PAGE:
In the end, arch support is a very personal feature, and will change from foot to foot! The good thing is that you can remove the insoles of any boot and add in your own to make them work best for you if necessary. 

Adding Insoles to Your Boots

Most hiking boot insoles are made of basic foam materials which easily flatten out over time and add little protection or arch support. If you know you have a certain arch type, suffer from plantar fasciitis, or often experience knee or hip pain after logging some miles, then you might benefit greatly from adding some insoles to your hiking boots. Not only will this increase comfort, but it can also help to prevent injuries and improve joint function and stability. 

We definitely recommend taking your hiking boots with you to a store where you can try on different types of insoles so you find the best fit for your foot as well as the ones that will best fit your boot. Hiking boots are typically high-volume shoes, so can accommodate a variety of insoles and arch sizes, but you won’t know for sure until you try them out for yourself.

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Editor Mary Murphy testing hiking boots in Colorado; (photo/Eric Phillips)

FAQ

What are the most comfortable women’s hiking boots?

Everyone’s foot shape and foot health needs differ, so there’s not a “most comfortable” boot for every hiker.

The most comfortable women’s hiking boots are ones that feel good when you put them on before your hike — and still feel good when you take them off at the end of your hike.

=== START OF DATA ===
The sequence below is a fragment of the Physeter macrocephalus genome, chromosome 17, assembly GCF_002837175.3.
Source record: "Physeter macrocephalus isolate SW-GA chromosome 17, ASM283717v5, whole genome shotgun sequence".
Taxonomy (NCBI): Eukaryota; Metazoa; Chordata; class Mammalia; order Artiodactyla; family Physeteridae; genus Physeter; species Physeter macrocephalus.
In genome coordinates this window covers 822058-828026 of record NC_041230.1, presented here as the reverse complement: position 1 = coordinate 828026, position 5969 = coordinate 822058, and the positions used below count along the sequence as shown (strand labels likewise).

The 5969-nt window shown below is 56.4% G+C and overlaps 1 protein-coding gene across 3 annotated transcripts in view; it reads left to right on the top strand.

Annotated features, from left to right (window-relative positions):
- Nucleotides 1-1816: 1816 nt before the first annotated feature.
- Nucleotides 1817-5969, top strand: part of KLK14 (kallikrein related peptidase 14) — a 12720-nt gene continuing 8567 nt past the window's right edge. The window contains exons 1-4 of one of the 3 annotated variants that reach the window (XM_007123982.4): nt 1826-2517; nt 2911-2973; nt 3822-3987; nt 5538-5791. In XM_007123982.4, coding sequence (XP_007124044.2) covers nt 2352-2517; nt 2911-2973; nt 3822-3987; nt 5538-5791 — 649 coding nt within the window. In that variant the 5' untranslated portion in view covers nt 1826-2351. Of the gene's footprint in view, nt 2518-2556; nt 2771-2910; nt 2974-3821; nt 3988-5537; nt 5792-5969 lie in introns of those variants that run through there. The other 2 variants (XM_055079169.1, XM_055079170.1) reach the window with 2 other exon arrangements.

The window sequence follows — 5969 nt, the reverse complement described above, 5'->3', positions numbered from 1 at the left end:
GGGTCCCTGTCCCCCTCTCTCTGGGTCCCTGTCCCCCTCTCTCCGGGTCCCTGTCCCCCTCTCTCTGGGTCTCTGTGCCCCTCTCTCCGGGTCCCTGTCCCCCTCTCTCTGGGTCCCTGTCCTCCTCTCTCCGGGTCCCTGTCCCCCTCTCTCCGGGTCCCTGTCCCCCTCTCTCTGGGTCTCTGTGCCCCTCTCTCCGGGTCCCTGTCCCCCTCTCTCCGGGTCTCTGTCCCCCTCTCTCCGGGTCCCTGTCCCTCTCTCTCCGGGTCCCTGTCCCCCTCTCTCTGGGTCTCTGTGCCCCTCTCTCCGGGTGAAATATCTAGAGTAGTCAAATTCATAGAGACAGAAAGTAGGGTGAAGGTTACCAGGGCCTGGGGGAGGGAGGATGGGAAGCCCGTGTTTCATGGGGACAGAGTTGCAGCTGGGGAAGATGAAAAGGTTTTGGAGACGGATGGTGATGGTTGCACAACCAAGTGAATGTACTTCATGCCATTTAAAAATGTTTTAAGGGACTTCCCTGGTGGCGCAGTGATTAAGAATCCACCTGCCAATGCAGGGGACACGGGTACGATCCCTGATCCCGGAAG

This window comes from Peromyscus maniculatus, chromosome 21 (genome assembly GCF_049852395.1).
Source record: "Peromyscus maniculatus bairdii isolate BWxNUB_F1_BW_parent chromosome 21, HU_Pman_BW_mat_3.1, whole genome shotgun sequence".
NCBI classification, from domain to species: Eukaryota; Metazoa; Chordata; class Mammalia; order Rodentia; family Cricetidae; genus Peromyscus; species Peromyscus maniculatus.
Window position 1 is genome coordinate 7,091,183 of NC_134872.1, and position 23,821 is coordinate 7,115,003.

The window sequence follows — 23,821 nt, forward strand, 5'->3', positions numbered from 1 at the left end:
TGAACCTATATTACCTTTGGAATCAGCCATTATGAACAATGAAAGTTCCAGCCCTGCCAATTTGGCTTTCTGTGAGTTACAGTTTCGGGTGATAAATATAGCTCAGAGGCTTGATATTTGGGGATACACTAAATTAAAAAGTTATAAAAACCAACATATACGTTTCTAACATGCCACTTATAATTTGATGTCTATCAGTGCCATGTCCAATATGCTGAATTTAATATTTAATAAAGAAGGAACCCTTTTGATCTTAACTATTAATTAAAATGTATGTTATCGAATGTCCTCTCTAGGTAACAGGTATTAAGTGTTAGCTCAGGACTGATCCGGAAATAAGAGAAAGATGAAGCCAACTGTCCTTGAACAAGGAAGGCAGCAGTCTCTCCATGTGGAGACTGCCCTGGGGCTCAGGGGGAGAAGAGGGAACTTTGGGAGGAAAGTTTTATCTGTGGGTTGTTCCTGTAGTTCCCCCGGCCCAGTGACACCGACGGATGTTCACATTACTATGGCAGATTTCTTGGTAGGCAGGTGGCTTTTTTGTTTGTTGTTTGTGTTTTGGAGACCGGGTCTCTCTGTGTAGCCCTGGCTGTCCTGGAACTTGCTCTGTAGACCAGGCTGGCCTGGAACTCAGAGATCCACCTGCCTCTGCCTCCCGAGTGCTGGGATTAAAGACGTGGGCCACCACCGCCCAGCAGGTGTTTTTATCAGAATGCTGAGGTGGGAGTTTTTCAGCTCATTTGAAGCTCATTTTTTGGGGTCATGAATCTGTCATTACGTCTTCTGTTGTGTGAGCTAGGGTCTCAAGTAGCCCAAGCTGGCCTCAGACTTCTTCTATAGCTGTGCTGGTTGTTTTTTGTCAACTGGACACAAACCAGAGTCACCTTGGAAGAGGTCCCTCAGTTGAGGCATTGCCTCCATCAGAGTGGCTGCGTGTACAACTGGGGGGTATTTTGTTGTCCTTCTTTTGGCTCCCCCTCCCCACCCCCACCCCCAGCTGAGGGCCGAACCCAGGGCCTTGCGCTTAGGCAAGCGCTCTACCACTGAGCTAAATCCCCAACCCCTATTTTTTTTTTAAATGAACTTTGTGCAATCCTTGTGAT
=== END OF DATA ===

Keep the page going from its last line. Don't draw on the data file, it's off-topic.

A soft boot might feel great to slide into at home, but it might not have enough support or protection to leave you feeling great after a long day on the trail.

Ultimately, some hikers might prefer a boot with more rigid and firm support versus a plush and cushioned design. Also some hikers might prefer a narrower, athletic, precise-fitting hiking shoe for more freedom of movement versus a bulkier, sturdier, and higher-tread boot.

Are shoes or boots better for hiking?

Whether you hike in shoes or boots is a personal preference and influenced by your surrounding terrain.

Hiking boots are a great option if you plan to carry more weight on your back, travel big miles, or venture through rocky or variable terrain where you need the protection and support of a built-out boot. If you are likely to travel through a range of weather conditions, such as snow and rain, or creek crossings, a boot can serve as a strong shield. It also comes down to personal preference and if you feel more comfortable and protected in a boot versus a hiking shoe. There are also many hiking boot designs that are running-shoe-inspired, offering a more flexible upper with a more rugged sole.